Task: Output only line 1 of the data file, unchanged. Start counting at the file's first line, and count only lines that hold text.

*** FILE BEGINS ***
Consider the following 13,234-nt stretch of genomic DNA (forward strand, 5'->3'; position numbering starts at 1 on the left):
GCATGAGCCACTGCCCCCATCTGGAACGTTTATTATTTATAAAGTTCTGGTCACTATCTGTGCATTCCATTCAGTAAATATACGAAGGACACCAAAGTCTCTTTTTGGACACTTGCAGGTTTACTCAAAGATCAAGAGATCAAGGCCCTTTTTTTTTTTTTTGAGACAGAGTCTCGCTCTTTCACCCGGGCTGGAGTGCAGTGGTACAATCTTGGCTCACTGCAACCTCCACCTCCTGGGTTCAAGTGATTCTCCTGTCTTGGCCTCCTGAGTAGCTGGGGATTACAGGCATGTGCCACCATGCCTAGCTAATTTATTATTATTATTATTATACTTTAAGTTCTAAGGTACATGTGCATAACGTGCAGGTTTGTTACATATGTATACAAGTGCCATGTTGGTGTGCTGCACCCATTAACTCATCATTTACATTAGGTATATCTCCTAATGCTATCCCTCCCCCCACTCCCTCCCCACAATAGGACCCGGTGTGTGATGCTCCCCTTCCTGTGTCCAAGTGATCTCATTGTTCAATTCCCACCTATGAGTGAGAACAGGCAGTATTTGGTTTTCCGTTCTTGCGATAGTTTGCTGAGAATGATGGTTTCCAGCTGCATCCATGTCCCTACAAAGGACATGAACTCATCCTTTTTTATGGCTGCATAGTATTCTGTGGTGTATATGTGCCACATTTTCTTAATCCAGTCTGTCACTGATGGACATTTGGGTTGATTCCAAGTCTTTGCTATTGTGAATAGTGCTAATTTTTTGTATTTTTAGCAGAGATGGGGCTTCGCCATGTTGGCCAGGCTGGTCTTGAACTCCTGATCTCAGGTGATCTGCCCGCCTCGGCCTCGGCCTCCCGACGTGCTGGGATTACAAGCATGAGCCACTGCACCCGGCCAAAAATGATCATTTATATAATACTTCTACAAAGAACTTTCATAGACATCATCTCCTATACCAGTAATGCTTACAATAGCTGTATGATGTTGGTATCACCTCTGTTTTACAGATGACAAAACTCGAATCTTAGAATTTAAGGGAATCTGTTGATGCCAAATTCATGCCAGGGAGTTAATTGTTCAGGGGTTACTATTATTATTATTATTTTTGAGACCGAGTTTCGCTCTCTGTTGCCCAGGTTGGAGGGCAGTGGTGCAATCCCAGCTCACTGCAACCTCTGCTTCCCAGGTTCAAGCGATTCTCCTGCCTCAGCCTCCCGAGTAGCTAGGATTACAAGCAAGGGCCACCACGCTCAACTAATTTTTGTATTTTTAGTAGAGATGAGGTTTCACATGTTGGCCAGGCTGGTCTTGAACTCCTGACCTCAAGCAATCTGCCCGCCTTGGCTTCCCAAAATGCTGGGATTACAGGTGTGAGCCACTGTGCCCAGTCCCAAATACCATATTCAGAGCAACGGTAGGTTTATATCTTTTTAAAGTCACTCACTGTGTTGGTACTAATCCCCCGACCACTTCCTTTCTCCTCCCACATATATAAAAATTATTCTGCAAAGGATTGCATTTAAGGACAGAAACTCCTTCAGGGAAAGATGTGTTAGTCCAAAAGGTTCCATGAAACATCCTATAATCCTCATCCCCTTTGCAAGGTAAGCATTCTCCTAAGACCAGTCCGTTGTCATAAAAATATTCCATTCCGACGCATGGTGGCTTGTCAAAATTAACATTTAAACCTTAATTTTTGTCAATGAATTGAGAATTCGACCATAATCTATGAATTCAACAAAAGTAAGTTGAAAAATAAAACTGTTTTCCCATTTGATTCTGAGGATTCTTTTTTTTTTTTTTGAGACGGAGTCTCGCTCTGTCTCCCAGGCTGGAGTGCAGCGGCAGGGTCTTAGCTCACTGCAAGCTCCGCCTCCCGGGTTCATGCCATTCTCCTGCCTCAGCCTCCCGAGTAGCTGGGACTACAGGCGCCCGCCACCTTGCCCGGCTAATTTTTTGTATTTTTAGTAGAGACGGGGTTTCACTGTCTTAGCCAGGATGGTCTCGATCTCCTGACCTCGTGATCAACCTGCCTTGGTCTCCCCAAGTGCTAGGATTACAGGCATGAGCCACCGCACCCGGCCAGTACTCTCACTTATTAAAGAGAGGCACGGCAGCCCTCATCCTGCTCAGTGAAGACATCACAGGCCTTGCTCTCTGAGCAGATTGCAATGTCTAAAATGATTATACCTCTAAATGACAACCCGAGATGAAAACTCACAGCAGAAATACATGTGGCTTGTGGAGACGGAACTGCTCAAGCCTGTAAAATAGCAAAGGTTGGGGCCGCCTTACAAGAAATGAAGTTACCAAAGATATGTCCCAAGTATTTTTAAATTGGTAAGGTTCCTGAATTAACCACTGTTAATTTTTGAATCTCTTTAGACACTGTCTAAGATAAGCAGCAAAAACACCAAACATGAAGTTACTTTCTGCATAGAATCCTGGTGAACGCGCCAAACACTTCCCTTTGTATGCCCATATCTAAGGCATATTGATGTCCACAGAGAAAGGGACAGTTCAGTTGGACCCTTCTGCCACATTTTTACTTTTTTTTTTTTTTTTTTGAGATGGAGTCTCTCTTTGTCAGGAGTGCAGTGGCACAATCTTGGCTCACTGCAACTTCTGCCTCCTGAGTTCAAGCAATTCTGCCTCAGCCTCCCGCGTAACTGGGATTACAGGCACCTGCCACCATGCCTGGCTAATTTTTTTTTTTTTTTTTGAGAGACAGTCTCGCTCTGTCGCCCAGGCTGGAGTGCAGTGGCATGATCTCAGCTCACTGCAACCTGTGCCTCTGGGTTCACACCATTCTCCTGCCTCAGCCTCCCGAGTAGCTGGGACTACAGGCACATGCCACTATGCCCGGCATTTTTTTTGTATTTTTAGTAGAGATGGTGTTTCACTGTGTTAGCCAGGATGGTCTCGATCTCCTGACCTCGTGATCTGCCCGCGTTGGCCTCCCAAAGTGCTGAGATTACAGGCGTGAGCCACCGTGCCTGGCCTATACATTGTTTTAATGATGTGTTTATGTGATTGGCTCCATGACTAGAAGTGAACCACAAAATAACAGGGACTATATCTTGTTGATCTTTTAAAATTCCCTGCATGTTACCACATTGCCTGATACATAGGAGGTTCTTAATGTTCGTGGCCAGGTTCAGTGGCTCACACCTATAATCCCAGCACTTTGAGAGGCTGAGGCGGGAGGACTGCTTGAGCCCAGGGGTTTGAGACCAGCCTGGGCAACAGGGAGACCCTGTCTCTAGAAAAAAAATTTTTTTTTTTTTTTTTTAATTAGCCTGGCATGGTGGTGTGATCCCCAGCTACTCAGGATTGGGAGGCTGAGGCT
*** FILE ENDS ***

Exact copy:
Consider the following 13,234-nt stretch of genomic DNA (forward strand, 5'->3'; position numbering starts at 1 on the left):